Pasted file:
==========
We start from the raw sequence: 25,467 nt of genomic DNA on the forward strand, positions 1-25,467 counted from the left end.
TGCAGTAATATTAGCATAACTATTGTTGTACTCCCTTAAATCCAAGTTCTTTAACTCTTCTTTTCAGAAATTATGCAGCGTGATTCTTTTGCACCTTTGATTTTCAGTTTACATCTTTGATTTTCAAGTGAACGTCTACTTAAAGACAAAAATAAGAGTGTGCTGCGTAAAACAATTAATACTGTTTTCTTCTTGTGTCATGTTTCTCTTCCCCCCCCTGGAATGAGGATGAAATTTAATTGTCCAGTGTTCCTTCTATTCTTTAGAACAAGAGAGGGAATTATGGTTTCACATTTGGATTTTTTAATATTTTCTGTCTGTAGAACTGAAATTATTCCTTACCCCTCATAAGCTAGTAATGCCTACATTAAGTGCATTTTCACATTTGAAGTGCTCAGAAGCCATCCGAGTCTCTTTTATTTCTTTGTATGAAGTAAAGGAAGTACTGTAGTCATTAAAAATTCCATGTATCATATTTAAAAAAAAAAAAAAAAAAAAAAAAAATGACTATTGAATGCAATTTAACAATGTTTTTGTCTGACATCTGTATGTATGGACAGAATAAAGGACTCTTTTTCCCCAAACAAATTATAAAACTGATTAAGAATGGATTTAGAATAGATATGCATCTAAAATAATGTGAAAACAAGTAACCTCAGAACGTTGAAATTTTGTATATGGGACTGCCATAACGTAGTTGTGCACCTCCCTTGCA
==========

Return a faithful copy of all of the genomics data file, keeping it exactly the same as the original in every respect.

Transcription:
We start from the raw sequence: 25,467 nt of genomic DNA on the forward strand, positions 1-25,467 counted from the left end.
TGCAGTAATATTAGCATAACTATTGTTGTACTCCCTTAAATCCAAGTTCTTTAACTCTTCTTTTCAGAAATTATGCAGCGTGATTCTTTTGCACCTTTGATTTTCAGTTTACATCTTTGATTTTCAAGTGAACGTCTACTTAAAGACAAAAATAAGAGTGTGCTGCGTAAAACAATTAATACTGTTTTCTTCTTGTGTCATGTTTCTCTTCCCCCCCCTGGAATGAGGATGAAATTTAATTGTCCAGTGTTCCTTCTATTCTTTAGAACAAGAGAGGGAATTATGGTTTCACATTTGGATTTTTTAATATTTTCTGTCTGTAGAACTGAAATTATTCCTTACCCCTCATAAGCTAGTAATGCCTACATTAAGTGCATTTTCACATTTGAAGTGCTCAGAAGCCATCCGAGTCTCTTTTATTTCTTTGTATGAAGTAAAGGAAGTACTGTAGTCATTAAAAATTCCATGTATCATATTTAAAAAAAAAAAAAAAAAAAAAAAAAATGACTATTGAATGCAATTTAACAATGTTTTTGTCTGACATCTGTATGTATGGACAGAATAAAGGACTCTTTTTCCCCAAACAAATTATAAAACTGATTAAGAATGGATTTAGAATAGATATGCATCTAAAATAATGTGAAAACAAGTAACCTCAGAACGTTGAAATTTTGTATATGGGACTGCCATAACGTAGTTGTGCACCTCCCTTGCA